By Kt Hawbaker Chicago Tribune
WWR Article Summary (tl;dr) For comic Jen Kirkman, feminism is a force that saturates her stand-up. While making people laugh is her first goal, she also wants comedy to change the way audiences understand gender, to show that "women speaking can be tolerable."
It is a truth universally acknowledged that a famous woman who speaks out against sexual harassment will have to talk about it over and over again in all interviews for the foreseeable future.
Or, at least that's true for Jen Kirkman, the "Chelsea Lately" vet with a number of acclaimed Netflix comedy specials, a pair of best-selling books and a new, rowdy stand-up tour.
But, right now, most articles written about Kirkman lean into a strange scandal that also involves Louis C.K. and Tig Notaro.
The rundown: In a 2015 podcast episode, Kirkman called a male comedian who seemed to line up with C.K.'s description a "known perv," and said that her career would be over if she actually named him.
A conversation about C.K.'s alleged behavior with female comics and writers then exploded, with no one directly accusing C.K. of sexual assault.
Nevertheless, other comedians like Notaro have called him out for not addressing the rumors, even though Kirkman has told numerous outlets that C.K. was the not the comic she was describing.
"I don't have a comment on that. I'm really funny and trying to sell tickets to a comedy show," she says, "and the more I talk about it, even if I say he's a unicorn made of fudge, the more harassment I get. There's really nothing more to say."
Instead, she'd rather talk about her current tour, "All New Material, Girl."
"It's all about stuff from the past 10 months," Kirkman describes. "Usually I give myself a bit more time to process the material, so it's pretty new to me too."
While Kirkman jabs at getting deeper into her 40s and a silent retreat she went on earlier this year, the 2016 election is at the heart of the program.
"My show is a lot of 'Let's bond over the feelings we probably felt,'" she says. "We were ready to go from the first black president to the first woman, and then, suddenly, there are Nazis.
People have come up to me and said that my show is better than their Wellbutrin. I'm not saying anything profound. I am just saying what everyone else is feeling."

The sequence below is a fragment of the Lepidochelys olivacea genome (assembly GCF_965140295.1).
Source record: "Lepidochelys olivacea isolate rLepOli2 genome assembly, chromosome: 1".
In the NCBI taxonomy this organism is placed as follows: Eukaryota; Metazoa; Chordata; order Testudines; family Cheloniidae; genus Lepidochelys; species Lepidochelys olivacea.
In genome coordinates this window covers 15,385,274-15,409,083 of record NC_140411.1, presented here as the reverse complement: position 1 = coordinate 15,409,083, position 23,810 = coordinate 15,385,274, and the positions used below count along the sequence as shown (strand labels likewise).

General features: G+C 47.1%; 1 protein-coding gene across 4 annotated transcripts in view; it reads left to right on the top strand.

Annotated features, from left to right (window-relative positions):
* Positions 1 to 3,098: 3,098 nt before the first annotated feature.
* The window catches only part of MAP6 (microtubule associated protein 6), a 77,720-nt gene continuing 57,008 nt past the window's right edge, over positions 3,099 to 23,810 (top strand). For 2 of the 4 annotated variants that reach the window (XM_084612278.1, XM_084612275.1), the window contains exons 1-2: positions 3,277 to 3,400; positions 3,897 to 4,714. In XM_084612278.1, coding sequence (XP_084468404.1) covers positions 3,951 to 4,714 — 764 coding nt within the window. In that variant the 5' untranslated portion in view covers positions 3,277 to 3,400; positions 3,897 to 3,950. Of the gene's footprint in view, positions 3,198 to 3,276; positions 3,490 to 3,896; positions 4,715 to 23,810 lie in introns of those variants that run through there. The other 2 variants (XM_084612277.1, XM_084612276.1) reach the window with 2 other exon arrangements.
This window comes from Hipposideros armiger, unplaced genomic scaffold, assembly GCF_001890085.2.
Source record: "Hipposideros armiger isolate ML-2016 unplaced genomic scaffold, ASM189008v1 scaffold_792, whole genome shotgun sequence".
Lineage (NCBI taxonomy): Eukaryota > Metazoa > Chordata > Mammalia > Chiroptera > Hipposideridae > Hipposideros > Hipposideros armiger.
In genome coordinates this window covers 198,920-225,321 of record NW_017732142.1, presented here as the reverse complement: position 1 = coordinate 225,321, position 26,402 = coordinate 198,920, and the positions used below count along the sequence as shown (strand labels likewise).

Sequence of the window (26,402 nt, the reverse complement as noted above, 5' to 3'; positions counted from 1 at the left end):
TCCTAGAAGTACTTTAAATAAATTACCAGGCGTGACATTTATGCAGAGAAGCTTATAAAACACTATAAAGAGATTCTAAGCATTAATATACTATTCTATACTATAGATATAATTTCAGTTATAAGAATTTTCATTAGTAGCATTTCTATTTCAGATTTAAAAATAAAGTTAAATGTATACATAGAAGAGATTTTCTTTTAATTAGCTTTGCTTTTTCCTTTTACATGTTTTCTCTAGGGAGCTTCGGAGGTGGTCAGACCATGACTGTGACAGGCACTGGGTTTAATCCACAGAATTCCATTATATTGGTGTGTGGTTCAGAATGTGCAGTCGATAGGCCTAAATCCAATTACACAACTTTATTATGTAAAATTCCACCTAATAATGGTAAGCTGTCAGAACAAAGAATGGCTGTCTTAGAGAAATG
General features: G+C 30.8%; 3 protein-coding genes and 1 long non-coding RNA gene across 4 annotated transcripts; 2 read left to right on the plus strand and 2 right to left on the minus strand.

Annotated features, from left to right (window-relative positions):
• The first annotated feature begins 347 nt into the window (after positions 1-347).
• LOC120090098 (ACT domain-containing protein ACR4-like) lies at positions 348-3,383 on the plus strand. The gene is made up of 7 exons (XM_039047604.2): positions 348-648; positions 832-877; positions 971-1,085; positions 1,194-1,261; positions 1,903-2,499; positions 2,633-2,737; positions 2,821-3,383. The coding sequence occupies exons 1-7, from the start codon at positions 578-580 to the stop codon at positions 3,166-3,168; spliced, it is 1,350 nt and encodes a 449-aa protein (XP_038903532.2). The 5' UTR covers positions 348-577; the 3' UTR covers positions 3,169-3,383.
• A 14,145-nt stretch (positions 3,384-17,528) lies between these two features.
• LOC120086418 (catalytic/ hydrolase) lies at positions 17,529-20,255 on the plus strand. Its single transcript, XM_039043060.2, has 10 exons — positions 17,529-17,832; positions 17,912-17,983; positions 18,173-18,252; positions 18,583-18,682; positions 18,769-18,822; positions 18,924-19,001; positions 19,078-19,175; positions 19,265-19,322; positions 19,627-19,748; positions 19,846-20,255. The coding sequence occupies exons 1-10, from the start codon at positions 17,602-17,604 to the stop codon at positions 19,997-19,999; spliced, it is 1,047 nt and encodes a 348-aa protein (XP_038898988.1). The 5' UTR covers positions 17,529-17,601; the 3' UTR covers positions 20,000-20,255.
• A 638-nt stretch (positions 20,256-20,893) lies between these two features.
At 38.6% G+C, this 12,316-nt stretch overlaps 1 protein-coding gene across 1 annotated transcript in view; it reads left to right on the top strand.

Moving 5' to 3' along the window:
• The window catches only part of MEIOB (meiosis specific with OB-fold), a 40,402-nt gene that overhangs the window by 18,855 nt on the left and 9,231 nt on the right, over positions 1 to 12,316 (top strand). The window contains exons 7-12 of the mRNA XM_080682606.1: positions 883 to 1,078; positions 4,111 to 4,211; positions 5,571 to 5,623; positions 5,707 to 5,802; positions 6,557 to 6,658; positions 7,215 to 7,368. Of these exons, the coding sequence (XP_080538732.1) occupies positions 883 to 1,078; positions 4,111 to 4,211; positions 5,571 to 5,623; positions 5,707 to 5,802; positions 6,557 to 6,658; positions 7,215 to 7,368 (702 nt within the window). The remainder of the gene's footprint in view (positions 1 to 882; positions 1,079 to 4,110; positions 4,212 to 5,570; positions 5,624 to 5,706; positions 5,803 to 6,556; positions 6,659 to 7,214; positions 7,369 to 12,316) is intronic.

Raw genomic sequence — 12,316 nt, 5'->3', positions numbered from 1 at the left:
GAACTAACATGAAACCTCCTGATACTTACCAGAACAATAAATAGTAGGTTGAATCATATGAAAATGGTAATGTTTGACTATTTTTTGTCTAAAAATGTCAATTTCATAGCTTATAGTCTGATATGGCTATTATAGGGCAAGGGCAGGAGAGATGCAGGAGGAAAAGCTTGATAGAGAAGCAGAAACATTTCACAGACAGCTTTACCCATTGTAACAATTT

While Kirkman admires the sharp-edged work of satirists like Lenny Bruce, she sees herself taking on politics in a much goofier way.
"People are exhausted, people are gaining weight, people are losing it. I think it's OK to be a little funny on stage. I don't have to break anything down," Kirkman explains.
She connects her love of Hallmark Christmas movies with her reaction the election results.
"We're not all watching them ironically. I actually really love them, and that's what I ended up doing on election night," she laughs.
Kirkman also comes for misogyny on the leftist side of things.
"I also talk about being a grown-up woman who doesn't let young, left-wing boys tell her how it's going to be," Kirkman says.
For the comic, feminism is a force that saturates her stand-up. While making people laugh is her first goal, she also wants comedy to change the way audiences understand gender, to show that "women speaking can be tolerable."
"I'd like to show that men and women can laugh together. I want men to laugh at themselves when women are talking about their experiences with them, whether it's romantically or professionally," Kirkman says. "I think we have a way to go with that. It seems that white men are comfortable with black comics making fun of white guys, it's almost like a badge of honor, but there is something yet to happen where women can make fun of men on stage."
While Kirkman thinks that feminism's role in comedy has remained the same for quite some time, she does see it surfacing in exciting ways.
"If people are thinking about feminism, if that's what they're doing, then they shouldn't hide it," she says. "It's more about what you shouldn't do: Let's not be women who make fun of women for no reason. Let's not foster that kind of crap."